WASHINGTON (CNN) -- Sen. John McCain's top political strategists stepped down Tuesday from their posts with the Arizona Republican's presidential campaign that has come under fire for poor management and lackluster fundraising.
Sen. John McCain is lagging in fundraising for his presidential campaign.
Campaign manager Terry Nelson and chief strategist John Weaver announced their departures in joint statements released by the campaign.
Several sources tell CNN that McCain met with Nelson and Weaver on Monday to discuss the campaign's direction.
"Apparently [McCain] didn't like the answers and [said] this morning he wanted changes," according to a source familiar with the internal deliberations.
Also Tuesday, Deputy Campaign Manager Reed Galen and Political Director Rob Jesmer resigned from the campaign, a campaign source told CNN.
"No one was fired and they remain good and close and loyal friends and they'll continue to help out in the campaign," McCain told reporters.
Asked whether the exodus is a sign that his campaign is weakening, he said, "People can make their own assessments. I think we're doing fine. The campaign is going well."
Rick Davis, another McCain political adviser who served as McCain's campaign manager in 2000, will take over in a lead role for the campaign, the campaign announced.
Another longtime aide, Mark Salter, will retain his title as senior adviser to McCain assisting with communications strategy and speech writing but it will be in an unpaid capacity, a campaign source tells CNN.
The source said that Salter's decision to work for free was made last week. But it is unclear what role Salter, who was McCain's chief of staff in the Senate and co-wrote several of his books, will have in the day-to-day operations of the campaign.
McCain's presidential campaign released a three-paragraph statement from Weaver and Nelson in the late morning just as McCain took the Senate floor to speak about the situation in Iraq. Watch what this says for McCain's campaign »
"This morning I informed Senator McCain that I would be resigning from his presidential campaign, effective immediately," Nelson said in the statement. "It has been a tremendous honor to serve Senator McCain and work on his campaign. I believe John McCain is the most experienced and prepared candidate to represent the Republican Party and defeat the Democratic nominee next year."
"As of today, I have resigned my position as chief strategist to John McCain's presidential campaign," Weaver said in his statement.
"It has been my honor and a distinct privilege to serve someone who has always put our country first. I believe that most Americans will come to the conclusion that I have long known there is only one person equipped to serve as our nation's chief executive and deal with the challenges we face, and that person is John McCain."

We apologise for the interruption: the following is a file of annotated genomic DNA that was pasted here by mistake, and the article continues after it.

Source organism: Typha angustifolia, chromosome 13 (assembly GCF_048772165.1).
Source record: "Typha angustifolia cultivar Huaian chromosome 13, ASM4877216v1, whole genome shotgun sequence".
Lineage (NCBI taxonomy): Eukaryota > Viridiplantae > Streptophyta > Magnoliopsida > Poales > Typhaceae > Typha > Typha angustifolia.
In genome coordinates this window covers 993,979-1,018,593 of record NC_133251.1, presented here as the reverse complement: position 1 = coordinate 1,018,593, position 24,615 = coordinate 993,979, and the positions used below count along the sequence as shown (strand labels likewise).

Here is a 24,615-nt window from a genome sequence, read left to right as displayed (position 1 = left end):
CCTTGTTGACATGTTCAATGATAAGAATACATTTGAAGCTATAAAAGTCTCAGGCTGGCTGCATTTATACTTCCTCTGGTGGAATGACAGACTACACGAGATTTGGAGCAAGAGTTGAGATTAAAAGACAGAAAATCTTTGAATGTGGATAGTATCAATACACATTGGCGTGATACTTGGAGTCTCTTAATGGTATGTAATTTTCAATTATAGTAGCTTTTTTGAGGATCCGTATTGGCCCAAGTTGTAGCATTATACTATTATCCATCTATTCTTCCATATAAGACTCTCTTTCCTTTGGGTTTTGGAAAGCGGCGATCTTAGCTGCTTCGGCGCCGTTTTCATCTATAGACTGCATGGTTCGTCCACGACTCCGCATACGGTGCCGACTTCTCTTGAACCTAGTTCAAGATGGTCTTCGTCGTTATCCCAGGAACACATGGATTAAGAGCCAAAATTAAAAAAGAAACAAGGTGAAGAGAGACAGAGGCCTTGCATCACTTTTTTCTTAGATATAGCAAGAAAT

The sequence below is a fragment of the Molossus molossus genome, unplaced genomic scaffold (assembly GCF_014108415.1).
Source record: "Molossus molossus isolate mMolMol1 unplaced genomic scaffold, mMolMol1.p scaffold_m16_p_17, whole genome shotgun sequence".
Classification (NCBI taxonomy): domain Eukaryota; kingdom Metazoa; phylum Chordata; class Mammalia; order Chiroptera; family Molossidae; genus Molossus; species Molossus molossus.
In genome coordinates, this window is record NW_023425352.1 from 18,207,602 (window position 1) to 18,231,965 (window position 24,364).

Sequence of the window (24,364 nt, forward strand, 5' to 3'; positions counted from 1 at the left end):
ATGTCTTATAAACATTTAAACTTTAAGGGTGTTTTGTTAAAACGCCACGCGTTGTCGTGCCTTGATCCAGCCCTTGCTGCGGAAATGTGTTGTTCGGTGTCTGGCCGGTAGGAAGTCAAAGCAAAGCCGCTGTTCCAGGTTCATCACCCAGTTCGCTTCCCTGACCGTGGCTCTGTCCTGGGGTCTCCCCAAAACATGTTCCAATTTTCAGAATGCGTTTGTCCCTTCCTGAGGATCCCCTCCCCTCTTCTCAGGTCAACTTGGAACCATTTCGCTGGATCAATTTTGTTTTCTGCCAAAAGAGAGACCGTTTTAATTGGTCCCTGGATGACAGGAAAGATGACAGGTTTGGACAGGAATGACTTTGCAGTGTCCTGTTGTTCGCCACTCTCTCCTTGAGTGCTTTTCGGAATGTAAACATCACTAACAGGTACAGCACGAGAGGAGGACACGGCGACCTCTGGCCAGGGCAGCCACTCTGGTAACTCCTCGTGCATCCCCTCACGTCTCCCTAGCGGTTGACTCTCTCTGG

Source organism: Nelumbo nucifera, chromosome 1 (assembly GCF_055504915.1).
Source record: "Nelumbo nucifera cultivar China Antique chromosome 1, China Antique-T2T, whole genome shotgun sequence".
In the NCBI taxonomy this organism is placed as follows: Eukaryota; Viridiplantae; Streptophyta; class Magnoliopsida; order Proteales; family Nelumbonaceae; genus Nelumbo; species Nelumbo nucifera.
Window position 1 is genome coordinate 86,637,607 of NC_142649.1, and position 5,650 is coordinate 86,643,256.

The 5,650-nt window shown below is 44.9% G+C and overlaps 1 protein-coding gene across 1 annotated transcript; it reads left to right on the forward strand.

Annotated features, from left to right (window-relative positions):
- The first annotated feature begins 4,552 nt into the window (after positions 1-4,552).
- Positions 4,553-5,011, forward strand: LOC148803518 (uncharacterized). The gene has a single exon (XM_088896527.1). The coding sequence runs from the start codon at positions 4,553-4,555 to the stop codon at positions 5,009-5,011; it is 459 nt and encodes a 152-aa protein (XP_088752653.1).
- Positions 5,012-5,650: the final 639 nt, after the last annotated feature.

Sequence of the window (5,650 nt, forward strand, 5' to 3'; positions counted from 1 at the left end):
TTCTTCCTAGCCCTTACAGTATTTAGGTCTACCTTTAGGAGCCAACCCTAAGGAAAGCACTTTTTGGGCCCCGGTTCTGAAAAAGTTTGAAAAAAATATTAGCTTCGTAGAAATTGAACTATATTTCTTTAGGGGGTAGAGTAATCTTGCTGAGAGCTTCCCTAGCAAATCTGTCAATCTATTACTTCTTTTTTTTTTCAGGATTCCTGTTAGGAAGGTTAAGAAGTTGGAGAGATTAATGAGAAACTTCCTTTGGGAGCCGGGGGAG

A short time later, McCain released his own statement about Weaver and Nelson.
"Today, John Weaver and Terry Nelson offered their resignations from my presidential campaign, which I accepted with regret and deep gratitude for their dedication, hard work and friendship," McCain stated.
"Terry is a consummate professional, who has ably led this campaign through a challenging political environment. John Weaver has been my friend and trusted counselor for many years and to whom I am greatly indebted. In the days and weeks ahead this campaign will move forward, and I will continue to address the issues of greatest concern to the American people, laying out my vision for a secure and prosperous America."
Just one week ago, Nelson and Weaver reported that McCain only had $2 million in the bank after raising $11.2 million in the second quarter. The two men acknowledged that they had built a campaign around the idea McCain would raise $100 million in 2007 in his bid for the GOP presidential nomination -- a goal they would not be able to meet.
Instead, Nelson and Weaver revealed that the campaign would undergo a major restructuring including layoffs and a new focus primarily on the early voting states of Iowa, New Hampshire, Nevada and South Carolina. Nelson noted he was forgoing a salary.
That was not enough, though, for some advisers in McCain's inner circle. A source involved in the internal deliberations said McCain's wife, Cindy, and Sen. Trent Lott, R-Mississippi, both pushed for change.
"Cindy is the main catalyst for change," said the source, who added that Lott "has John's ear and says he has to find a way to shake things up and get a fresh look."
In addition, another source in the McCain campaign said that his fundraisers were frustrated with the direction of the campaign as well.
"Money people are clearly not happy and have been talking to people about changes," the source said.
Still, another McCain confidant expressed confidence that McCain would be able to overcome the controversy that now besets his presidential aspirations.
"We believe John can come back from the doldrums ... but big changes [were] needed," said the confidant, who added there is a "practical need and symbolic of a leaner, focused, different campaign." E-mail to a friend
CNN's John King, Candy Crowley, Mark Preston, Ed Henry, Ted Barrett and Dana Bash contributed to this report
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